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Themes and Colors
Optimism and Disillusion Theme Icon
The Enlightenment and Social Criticism Theme Icon
Religion and Philosophy vs. The World Theme Icon
Love and Women Theme Icon
Wealth Theme Icon
LitCharts assigns a color and icon to each theme in Candide, which you can use to track the themes throughout the work.
Wealth Theme Icon

Candide is a subtle critique of wealth and its pursuit. When Candide leaves El Dorado, laden with riches, it seems plausible that this newfound wealth will help him to find Cunégonde. Instead, it attracts no end of tricksters and hangers-on, from the Dutch merchant Vanderdendur who robs and abandons Candide in Suriname, to the imposter Cunégonde in Paris. Candide's vast riches (and their gradual disappearance) are one of the great ironies of the novel. Not only do his riches not help him—they hold him back, slowing down his journey as thieves and flatterers—like the Abbé of Perigord and the Marchioness of Parolignac—gather around him. In the world of this novel, the pursuit of wealth is not just immoral, but useless. The rich Venetian Pococuranté has everything he could ever need, but remains unhappy. Tellingly, in El Dorado, the one place in the novel which comes close to resembling “the best of all possible worlds,” wealth and valuables are treated as useless trifles. Candide himself takes the same attitude, never haggling with the characters who offer him outrageous prices.

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Wealth Quotes in Candide

Below you will find the important quotes in Candide related to the theme of Wealth.
Chapter 3 Quotes

“My friend,” said the orator to him, “do you believe the Pope to be Anti-Christ?”
“I have not heard it,” answered Candide; “but whether he be, or whether he be not, I want bread.”

Related Characters: Candide (speaker), The Protestant Orator (speaker)
Page Number: 6
Explanation and Analysis:
Chapter 4 Quotes

“Alas!” said the other, “it was love; love, the comfort of the human species, the preserver of the universe, the soul of all sensible beings, love, tender love.”

Related Characters: Pangloss (speaker)
Page Number: 8
Explanation and Analysis:

"This present Paquette received of a learned Grey Friar, who had traced it to its source; he had had it of an old countess, who had received it from a cavalry captain, who owed it to a marchioness, who took it from a page, who had received it from a Jesuit, who when a novice had it in a direct line from one of the companions of Christopher Columbus. For my part I shall give it to nobody, I am dying."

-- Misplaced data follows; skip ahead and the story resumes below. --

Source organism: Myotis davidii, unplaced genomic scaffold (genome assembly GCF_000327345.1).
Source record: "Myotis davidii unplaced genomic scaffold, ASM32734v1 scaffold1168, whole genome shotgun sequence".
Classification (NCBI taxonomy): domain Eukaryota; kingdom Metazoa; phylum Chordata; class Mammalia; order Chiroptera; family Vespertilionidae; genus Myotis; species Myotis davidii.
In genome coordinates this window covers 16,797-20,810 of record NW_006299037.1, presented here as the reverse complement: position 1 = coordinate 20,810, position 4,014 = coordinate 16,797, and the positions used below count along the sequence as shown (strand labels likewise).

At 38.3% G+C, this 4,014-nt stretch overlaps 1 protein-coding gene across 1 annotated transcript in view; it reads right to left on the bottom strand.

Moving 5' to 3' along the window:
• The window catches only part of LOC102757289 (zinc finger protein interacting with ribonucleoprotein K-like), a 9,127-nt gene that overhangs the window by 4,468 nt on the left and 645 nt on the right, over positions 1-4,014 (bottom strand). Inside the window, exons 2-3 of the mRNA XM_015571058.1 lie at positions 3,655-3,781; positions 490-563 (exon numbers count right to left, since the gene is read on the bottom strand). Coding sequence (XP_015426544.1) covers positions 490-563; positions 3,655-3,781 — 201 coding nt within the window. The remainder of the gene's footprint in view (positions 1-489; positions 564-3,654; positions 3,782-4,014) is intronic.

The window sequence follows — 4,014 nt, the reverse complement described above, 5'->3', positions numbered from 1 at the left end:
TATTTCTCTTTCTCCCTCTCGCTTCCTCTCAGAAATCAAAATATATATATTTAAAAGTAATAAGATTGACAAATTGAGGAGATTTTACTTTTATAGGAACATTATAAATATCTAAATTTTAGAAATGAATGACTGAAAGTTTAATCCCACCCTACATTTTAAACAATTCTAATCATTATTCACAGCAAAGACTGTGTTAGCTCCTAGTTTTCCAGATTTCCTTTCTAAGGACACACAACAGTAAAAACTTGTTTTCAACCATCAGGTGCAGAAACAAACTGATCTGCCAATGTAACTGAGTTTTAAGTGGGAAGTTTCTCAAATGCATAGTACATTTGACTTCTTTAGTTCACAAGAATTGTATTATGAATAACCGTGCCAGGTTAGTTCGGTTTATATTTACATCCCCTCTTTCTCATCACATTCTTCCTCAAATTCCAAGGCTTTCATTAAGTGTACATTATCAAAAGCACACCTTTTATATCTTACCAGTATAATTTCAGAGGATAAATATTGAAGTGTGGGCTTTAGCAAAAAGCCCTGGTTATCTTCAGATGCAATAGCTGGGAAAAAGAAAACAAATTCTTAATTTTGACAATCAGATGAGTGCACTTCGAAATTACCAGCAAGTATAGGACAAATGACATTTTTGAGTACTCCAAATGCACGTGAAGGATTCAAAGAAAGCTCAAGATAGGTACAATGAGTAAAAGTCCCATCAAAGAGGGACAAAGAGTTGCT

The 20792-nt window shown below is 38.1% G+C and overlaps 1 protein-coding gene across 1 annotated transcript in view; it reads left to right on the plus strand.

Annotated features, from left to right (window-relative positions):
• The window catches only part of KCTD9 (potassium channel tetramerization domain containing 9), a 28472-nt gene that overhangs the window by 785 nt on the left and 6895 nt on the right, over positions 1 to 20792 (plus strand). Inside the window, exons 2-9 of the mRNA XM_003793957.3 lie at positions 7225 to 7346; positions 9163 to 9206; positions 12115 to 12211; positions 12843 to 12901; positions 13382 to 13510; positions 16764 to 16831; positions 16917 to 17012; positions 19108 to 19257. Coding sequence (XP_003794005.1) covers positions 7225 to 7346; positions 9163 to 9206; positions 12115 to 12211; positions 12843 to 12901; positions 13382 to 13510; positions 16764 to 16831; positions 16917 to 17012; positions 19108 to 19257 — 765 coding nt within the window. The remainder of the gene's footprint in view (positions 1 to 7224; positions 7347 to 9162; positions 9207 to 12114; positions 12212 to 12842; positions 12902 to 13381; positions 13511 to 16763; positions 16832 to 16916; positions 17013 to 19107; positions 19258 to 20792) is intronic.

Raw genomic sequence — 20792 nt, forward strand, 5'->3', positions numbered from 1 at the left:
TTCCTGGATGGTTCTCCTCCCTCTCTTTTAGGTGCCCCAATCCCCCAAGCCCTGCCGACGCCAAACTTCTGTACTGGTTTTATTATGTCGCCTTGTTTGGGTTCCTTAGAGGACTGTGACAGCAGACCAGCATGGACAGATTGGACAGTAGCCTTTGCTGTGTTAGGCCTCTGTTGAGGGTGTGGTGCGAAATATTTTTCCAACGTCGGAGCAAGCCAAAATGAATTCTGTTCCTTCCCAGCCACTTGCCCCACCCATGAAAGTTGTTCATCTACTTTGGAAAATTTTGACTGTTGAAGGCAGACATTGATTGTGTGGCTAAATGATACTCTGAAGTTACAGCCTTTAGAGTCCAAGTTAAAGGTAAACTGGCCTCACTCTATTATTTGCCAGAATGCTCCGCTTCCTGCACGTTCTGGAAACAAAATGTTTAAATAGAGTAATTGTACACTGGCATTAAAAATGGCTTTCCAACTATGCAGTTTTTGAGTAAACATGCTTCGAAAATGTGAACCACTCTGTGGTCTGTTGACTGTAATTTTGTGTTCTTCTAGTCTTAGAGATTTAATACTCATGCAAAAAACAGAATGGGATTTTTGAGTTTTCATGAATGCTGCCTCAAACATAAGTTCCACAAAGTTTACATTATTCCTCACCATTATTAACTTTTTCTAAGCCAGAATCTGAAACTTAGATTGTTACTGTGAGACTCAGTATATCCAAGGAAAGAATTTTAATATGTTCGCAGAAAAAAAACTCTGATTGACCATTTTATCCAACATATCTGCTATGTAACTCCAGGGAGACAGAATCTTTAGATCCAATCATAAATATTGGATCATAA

Related Characters: Pangloss (speaker), Paquette
Page Number: 8
Explanation and Analysis:
Chapter 8 Quotes

“For my part, I have so far held out against both, and I verily believe that this is the reason why I am still beloved.”

Related Characters: Cunégonde (speaker), The Grand Inquisitor, Don Issachar
Page Number: 18
Explanation and Analysis:
Chapter 14 Quotes

“You'll make a prodigious fortune; if we cannot find our account in one world we shall in another. It is a great pleasure to see and do new things.”

Related Characters: Cacambo (speaker), Candide
Page Number: 32
Explanation and Analysis:

“It is an admirable government. The kingdom is upwards of three hundred leagues in diameter, and divided into thirty provinces; there the Fathers possess all, and the people nothing; it is a masterpiece of reason and justice.”

Related Characters: Cacambo (speaker)
Page Number: 32
Explanation and Analysis:
Chapter 18 Quotes

“...but being surrounded by inaccessible rocks and precipices, we have hitherto been sheltered from the rapaciousness of European nations, who have an inconceivable passion for the pebbles and dirt of our land, for the sake of which they would murder us to the last man.”

Related Characters: The Old Man of El Dorado (speaker)
Related Symbols: El Dorado
Page Number: 43
Explanation and Analysis:
Chapter 25 Quotes

“But is there not a pleasure,” said Candide “ in criticizing everything, in pointing out faults where others see nothing but beauties?”
“That is to say,” replied Martin, “that there is some pleasure in having no pleasure.”

Related Characters: Candide (speaker), Martin (speaker)
Page Number: 73
Explanation and Analysis:
Conclusion Quotes

“I have only twenty acres,” replied the old man; “I and my children cultivate them; our labour preserves us from three great evils—weariness, vice, and want.”

Related Characters: The Old Turkish Man (speaker)
Related Symbols: The Garden
Page Number: 86
Explanation and Analysis:

“All that is very well,” answered Candide, “but let us cultivate our garden.”

Related Characters: Candide (speaker)
Related Symbols: The Garden
Page Number: 87
Explanation and Analysis: